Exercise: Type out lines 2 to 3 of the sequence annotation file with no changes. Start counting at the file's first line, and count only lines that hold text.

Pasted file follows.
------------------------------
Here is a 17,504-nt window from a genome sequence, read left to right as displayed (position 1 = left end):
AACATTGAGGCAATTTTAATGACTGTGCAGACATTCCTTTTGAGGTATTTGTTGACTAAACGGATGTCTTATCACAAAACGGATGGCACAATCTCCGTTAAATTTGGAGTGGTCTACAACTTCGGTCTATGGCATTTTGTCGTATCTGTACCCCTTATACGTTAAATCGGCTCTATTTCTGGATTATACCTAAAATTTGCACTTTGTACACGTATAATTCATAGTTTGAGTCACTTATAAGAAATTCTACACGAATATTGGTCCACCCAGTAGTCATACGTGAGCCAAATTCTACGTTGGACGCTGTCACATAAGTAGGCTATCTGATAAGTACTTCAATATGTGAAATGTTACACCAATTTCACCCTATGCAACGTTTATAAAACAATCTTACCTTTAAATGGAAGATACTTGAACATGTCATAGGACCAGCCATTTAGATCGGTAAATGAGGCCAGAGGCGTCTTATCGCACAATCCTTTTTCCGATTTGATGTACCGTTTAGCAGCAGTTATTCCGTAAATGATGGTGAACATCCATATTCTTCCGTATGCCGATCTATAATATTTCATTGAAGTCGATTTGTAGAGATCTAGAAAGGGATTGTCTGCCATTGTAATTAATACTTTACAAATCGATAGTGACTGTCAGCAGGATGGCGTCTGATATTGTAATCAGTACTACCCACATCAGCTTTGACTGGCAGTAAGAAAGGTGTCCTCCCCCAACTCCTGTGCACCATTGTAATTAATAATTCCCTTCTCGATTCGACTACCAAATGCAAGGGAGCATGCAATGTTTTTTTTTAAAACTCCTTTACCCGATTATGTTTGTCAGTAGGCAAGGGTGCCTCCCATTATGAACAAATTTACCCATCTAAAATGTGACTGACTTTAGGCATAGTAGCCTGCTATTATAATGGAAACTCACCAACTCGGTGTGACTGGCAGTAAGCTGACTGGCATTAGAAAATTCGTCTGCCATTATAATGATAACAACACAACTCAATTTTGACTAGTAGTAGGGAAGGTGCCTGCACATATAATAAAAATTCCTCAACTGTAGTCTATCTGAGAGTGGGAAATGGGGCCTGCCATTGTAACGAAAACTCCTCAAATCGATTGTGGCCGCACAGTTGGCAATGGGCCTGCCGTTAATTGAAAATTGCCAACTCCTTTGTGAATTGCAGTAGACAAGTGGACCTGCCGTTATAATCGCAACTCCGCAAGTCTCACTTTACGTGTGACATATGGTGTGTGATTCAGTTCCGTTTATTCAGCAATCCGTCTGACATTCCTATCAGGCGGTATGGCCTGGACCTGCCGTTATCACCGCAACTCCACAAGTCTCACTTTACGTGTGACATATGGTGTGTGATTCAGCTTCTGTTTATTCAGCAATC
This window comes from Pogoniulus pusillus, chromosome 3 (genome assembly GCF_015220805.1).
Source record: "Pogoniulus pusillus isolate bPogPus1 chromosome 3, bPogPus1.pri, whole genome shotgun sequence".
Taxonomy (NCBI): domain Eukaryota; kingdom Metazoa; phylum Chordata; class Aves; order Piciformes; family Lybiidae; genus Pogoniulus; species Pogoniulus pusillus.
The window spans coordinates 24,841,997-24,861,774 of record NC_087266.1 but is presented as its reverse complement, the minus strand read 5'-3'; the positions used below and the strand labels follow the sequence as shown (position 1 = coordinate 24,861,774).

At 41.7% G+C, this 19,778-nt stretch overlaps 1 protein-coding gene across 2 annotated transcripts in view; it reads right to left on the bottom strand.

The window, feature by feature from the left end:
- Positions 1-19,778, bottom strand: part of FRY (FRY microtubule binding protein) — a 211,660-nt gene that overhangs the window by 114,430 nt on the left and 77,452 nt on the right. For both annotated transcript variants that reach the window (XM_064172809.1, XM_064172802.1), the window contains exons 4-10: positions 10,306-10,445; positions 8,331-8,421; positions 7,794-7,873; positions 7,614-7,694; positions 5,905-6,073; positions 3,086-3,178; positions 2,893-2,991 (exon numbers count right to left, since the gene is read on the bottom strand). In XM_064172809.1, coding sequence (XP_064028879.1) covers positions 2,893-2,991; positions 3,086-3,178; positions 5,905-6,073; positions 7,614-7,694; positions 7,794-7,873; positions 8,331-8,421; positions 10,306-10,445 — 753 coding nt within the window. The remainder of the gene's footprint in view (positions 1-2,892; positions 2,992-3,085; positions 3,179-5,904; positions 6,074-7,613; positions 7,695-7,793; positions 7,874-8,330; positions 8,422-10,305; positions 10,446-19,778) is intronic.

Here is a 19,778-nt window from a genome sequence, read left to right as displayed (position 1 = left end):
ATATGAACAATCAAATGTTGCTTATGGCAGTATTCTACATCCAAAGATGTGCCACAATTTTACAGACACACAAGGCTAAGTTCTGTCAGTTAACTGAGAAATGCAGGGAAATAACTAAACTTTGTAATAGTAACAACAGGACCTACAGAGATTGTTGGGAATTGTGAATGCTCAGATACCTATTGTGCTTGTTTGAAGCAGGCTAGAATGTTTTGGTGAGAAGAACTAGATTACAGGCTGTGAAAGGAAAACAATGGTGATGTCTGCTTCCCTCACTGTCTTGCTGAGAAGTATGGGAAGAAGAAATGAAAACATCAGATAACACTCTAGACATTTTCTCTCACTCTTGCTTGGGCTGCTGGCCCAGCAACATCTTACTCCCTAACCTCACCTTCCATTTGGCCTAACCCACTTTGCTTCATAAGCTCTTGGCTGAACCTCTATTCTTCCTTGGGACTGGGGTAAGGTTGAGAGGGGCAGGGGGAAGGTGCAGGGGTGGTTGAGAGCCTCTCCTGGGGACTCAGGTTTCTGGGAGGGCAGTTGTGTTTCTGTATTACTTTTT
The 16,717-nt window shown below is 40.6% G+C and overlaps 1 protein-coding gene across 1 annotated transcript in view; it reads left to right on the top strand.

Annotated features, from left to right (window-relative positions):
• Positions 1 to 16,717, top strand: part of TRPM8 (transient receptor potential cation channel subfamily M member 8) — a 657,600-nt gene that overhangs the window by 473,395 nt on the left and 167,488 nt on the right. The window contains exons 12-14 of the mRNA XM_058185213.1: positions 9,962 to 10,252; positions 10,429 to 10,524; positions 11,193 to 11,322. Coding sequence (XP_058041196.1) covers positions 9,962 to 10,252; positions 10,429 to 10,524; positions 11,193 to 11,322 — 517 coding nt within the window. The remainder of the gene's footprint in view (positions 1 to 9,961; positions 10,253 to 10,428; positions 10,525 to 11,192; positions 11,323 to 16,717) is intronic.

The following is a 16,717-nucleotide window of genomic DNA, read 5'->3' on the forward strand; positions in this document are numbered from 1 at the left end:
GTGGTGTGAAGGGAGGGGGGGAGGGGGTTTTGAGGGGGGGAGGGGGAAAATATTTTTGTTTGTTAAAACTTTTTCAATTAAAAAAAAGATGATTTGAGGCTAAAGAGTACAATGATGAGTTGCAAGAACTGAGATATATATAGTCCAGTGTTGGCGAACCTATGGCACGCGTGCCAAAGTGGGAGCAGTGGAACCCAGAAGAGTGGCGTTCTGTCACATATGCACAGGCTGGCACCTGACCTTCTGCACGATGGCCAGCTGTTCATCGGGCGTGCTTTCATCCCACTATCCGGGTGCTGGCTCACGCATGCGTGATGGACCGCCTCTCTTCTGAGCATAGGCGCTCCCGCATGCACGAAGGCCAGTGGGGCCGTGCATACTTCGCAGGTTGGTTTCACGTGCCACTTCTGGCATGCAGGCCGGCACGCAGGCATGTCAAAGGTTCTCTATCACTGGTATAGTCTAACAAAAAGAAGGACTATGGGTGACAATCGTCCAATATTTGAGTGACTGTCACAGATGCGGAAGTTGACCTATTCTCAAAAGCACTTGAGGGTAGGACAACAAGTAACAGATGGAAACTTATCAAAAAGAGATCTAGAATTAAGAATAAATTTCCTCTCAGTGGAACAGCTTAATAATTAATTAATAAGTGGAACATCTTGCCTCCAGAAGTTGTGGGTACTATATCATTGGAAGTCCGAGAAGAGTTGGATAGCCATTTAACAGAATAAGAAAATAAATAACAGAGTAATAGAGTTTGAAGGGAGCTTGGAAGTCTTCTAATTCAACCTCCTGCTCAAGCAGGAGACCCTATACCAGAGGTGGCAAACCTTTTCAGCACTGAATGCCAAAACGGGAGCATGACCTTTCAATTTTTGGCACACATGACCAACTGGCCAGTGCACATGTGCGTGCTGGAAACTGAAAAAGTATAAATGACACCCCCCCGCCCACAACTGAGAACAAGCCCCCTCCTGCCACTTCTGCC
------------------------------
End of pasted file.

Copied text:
AACATTGAGGCAATTTTAATGACTGTGCAGACATTCCTTTTGAGGTATTTGTTGACTAAACGGATGTCTTATCACAAAACGGATGGCACAATCTCCGTTAAATTTGGAGTGGTCTACAACTTCGGTCTATGGCATTTTGTCGTATCTGTACCCCTTATACGTTAAATCGGCTCTATTTCTGGATTATACCTAAAATTTGCACTTTGTACACGTATAATTCATAGTTTGAGTCACTTATAAGAAATTCTACACGAATATTGGTCCACCCAGTAGTCATACGTGAGCCAAATTCTACGTTGGACGCTGTCACATAAGTAGGCTATCTGATAAGTACTTCAATATGTGAAATGTTACACCAATTTCACCCTATGCAACGTTTATAAAACAATCTTACCTTTAAATGGAAGATACTTGAACATGTCATAGGACCAGCCATTTAGATCGGTAAATGAGGCCAGAGGCGTCTTATCGCACAATCCTTTTTCCGATTTGATGTACCGTTTAGCAGCAGTTATTCCGTAAATGATGGTGAACATCCATATTCTTCCGTATGCCGATCTATAATATTTCATTGAAGTCGATTTGTAGAGATCTAGAAAGGGATTGTCTGCCATTGTAATTAATACTTTACAAATCGATAGTGACTGTCAGCAGGATGGCGTCTGATATTGTAATCAGTACTACCCACATCAGCTTTGACTGGCAGTAAGAAAGGTGTCCTCCCCCAACTCCTGTGCACCATTGTAATTAATAATTCCCTTCTCGATTCGACTACCAAATGCAAGGGAGCATGCAATGTTTTTTTTTAAAACTCCTTTACCCGATTATGTTTGTCAGTAGGCAAGGGTGCCTCCCATTATGAACAAATTTACCCATCTAAAATGTGACTGACTTTAGGCATAGTAGCCTGCTATTATAATGGAAACTCACCAACTCGGTGTGACTGGCAGTAAGCTGACTGGCATTAGAAAATTCGTCTGCCATTATAATGATAACAACACAACTCAATTTTGACTAGTAGTAGGGAAGGTGCCTGCACATATAATAAAAATTCCTCAACTGTAGTCTATCTGAGAGTGGGAAATGGGGCCTGCCATTGTAACGAAAACTCCTCAAATCGATTGTGGCCGCACAGTTGGCAATGGGCCTGCCGTTAATTGAAAATTGCCAACTCCTTTGTGAATTGCAGTAGACAAGTGGACCTGCCGTTATAATCGCAACTCCGCAAGTCTCACTTTACGTGTGACATATGGTGTGTGATTCAGTTCCGTTTATTCAGCAATCCGTCTGACATTCCTATCAGGCGGTATGGCCTGGACCTGCCGTTATCACCGCAACTCCACAAGTCTCACTTTACGTGTGACATATGGTGTGTGATTCAGCTTCTGTTTATTCAGCAATC
This window comes from Pogoniulus pusillus, chromosome 3 (genome assembly GCF_015220805.1).